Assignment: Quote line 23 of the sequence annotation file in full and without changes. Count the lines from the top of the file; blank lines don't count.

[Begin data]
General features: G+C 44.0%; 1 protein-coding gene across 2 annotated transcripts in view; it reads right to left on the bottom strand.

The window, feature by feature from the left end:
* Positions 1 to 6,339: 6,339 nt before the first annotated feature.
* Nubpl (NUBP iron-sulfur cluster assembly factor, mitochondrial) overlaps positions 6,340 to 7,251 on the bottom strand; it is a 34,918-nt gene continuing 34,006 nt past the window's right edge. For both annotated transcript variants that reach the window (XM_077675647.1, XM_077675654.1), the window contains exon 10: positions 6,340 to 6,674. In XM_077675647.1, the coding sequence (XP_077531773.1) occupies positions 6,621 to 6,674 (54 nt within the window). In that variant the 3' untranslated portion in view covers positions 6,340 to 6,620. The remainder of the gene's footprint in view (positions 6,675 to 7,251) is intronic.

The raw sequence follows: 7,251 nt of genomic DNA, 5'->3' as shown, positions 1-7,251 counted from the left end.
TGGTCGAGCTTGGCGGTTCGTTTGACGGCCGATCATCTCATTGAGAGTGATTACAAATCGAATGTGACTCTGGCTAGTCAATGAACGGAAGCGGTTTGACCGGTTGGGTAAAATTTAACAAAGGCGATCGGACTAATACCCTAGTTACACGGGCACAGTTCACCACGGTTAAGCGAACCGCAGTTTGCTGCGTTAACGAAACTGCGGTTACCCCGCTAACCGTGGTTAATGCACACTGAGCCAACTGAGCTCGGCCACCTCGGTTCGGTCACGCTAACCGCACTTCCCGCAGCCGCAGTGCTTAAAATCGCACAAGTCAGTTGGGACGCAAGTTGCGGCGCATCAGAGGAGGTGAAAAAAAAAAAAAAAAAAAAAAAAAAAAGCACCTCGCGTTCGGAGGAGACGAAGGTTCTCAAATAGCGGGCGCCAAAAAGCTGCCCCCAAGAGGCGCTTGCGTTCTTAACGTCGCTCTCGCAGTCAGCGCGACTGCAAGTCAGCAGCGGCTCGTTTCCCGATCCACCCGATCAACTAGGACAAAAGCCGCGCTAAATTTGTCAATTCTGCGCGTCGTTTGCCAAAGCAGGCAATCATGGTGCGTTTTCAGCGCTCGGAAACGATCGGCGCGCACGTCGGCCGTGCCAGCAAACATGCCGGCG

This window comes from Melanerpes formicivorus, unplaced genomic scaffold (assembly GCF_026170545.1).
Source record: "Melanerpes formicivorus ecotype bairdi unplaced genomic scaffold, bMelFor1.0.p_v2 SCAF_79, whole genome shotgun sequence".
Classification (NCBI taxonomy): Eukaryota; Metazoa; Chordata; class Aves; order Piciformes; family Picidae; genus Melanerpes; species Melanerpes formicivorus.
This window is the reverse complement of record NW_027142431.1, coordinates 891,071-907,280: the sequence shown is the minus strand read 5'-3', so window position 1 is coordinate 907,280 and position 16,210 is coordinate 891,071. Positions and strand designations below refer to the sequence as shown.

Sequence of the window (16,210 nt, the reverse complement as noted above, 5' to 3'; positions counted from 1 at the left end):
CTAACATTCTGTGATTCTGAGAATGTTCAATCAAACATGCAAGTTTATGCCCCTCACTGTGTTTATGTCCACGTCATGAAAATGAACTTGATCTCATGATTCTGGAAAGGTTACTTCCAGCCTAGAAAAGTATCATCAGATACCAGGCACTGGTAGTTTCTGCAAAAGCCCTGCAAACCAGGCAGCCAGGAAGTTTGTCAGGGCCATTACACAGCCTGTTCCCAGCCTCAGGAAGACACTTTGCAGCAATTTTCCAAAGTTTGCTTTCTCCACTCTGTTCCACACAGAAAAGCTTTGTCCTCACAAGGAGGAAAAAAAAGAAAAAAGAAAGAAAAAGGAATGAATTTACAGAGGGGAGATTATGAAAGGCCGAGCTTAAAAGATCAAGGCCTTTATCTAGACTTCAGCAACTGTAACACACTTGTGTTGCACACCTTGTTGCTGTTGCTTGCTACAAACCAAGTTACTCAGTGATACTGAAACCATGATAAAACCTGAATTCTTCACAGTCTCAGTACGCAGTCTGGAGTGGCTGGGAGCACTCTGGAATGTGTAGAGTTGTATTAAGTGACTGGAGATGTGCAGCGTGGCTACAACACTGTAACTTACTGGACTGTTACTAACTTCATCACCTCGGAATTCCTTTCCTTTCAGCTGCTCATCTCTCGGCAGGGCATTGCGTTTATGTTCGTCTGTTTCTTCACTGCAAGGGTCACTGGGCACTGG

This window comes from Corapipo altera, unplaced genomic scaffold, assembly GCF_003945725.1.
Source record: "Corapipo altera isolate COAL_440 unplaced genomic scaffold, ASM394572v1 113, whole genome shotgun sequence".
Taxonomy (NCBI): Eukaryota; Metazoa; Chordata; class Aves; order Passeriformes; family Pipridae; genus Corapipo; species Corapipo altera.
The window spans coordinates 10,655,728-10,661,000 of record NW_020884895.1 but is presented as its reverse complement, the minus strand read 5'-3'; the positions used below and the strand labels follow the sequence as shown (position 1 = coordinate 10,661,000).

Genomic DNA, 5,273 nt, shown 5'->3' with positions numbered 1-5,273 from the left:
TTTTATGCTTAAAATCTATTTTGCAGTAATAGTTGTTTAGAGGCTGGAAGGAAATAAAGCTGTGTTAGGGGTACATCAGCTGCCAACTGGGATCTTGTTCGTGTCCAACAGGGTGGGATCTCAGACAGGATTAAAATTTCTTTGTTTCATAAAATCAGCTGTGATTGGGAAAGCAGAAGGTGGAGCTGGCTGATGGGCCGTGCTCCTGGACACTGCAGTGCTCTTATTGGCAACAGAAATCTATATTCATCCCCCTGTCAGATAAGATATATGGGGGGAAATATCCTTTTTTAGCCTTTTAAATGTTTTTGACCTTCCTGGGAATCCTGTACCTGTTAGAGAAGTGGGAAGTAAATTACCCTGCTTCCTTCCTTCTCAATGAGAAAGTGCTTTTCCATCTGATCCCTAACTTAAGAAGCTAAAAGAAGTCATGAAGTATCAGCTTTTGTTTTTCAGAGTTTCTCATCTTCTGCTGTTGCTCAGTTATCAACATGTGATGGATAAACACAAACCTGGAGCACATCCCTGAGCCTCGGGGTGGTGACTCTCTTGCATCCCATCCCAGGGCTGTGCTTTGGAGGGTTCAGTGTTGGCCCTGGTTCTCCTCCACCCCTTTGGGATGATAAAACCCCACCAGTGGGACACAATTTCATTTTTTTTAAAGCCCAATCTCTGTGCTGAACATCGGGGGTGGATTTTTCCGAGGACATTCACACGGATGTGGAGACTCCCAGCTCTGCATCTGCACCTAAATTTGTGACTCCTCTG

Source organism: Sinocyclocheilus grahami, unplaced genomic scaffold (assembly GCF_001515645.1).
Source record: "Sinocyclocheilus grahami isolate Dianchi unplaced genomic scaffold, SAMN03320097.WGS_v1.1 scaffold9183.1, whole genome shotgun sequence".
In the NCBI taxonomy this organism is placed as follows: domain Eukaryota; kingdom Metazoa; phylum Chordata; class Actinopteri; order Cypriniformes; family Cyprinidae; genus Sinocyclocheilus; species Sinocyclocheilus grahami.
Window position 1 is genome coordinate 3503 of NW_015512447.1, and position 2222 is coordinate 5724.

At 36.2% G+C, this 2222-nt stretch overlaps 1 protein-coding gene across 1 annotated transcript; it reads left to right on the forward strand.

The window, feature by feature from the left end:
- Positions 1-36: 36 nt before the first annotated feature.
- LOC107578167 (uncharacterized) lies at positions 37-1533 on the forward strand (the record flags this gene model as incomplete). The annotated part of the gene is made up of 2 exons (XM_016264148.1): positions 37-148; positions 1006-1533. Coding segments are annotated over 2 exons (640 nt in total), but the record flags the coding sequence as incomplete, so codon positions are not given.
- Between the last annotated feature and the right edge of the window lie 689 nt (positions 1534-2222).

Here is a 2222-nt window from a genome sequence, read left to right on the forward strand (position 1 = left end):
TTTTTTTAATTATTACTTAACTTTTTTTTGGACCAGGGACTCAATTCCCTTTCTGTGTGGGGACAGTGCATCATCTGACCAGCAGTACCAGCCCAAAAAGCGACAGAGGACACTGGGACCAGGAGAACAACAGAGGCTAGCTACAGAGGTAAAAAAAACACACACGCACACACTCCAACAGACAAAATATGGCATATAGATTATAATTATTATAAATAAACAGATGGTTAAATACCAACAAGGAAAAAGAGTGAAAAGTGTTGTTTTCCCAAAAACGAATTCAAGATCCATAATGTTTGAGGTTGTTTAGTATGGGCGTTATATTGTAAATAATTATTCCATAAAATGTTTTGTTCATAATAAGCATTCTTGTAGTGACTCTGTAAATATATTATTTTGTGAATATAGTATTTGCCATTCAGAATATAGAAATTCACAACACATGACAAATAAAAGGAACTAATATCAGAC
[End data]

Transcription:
At 36.2% G+C, this 2222-nt stretch overlaps 1 protein-coding gene across 1 annotated transcript; it reads left to right on the forward strand.